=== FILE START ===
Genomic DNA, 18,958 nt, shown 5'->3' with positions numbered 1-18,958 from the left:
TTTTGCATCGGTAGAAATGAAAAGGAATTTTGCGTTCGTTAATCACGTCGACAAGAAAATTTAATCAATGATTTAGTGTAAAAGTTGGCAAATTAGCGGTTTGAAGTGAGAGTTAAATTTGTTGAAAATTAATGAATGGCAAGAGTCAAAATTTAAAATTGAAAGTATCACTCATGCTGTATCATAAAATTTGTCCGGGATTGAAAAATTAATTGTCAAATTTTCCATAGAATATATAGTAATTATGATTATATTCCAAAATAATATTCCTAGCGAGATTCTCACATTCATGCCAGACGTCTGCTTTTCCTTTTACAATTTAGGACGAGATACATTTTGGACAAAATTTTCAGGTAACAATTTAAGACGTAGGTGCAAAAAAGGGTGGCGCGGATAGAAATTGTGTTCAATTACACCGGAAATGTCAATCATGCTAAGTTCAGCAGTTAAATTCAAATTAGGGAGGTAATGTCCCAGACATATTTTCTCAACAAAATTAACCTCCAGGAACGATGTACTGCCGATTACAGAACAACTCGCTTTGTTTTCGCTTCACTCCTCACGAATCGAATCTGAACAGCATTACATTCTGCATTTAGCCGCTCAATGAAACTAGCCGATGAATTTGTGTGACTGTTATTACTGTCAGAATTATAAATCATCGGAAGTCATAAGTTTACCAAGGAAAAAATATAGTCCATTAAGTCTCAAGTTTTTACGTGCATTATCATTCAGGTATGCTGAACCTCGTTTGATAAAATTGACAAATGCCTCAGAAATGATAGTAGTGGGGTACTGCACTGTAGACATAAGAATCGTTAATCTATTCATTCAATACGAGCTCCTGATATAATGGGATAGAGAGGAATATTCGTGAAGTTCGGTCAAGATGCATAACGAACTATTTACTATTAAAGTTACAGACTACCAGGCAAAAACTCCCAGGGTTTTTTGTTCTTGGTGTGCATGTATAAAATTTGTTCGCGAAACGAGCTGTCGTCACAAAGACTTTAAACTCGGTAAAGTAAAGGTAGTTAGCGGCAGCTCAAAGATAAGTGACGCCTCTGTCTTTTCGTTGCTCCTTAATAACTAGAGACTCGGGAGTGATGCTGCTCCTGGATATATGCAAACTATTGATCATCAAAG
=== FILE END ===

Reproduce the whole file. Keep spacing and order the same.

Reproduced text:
Genomic DNA, 18,958 nt, shown 5'->3' with positions numbered 1-18,958 from the left:
TTTTGCATCGGTAGAAATGAAAAGGAATTTTGCGTTCGTTAATCACGTCGACAAGAAAATTTAATCAATGATTTAGTGTAAAAGTTGGCAAATTAGCGGTTTGAAGTGAGAGTTAAATTTGTTGAAAATTAATGAATGGCAAGAGTCAAAATTTAAAATTGAAAGTATCACTCATGCTGTATCATAAAATTTGTCCGGGATTGAAAAATTAATTGTCAAATTTTCCATAGAATATATAGTAATTATGATTATATTCCAAAATAATATTCCTAGCGAGATTCTCACATTCATGCCAGACGTCTGCTTTTCCTTTTACAATTTAGGACGAGATACATTTTGGACAAAATTTTCAGGTAACAATTTAAGACGTAGGTGCAAAAAAGGGTGGCGCGGATAGAAATTGTGTTCAATTACACCGGAAATGTCAATCATGCTAAGTTCAGCAGTTAAATTCAAATTAGGGAGGTAATGTCCCAGACATATTTTCTCAACAAAATTAACCTCCAGGAACGATGTACTGCCGATTACAGAACAACTCGCTTTGTTTTCGCTTCACTCCTCACGAATCGAATCTGAACAGCATTACATTCTGCATTTAGCCGCTCAATGAAACTAGCCGATGAATTTGTGTGACTGTTATTACTGTCAGAATTATAAATCATCGGAAGTCATAAGTTTACCAAGGAAAAAATATAGTCCATTAAGTCTCAAGTTTTTACGTGCATTATCATTCAGGTATGCTGAACCTCGTTTGATAAAATTGACAAATGCCTCAGAAATGATAGTAGTGGGGTACTGCACTGTAGACATAAGAATCGTTAATCTATTCATTCAATACGAGCTCCTGATATAATGGGATAGAGAGGAATATTCGTGAAGTTCGGTCAAGATGCATAACGAACTATTTACTATTAAAGTTACAGACTACCAGGCAAAAACTCCCAGGGTTTTTTGTTCTTGGTGTGCATGTATAAAATTTGTTCGCGAAACGAGCTGTCGTCACAAAGACTTTAAACTCGGTAAAGTAAAGGTAGTTAGCGGCAGCTCAAAGATAAGTGACGCCTCTGTCTTTTCGTTGCTCCTTAATAACTAGAGACTCGGGAGTGATGCTGCTCCTGGATATATGCAAACTATTGATCATCAAAG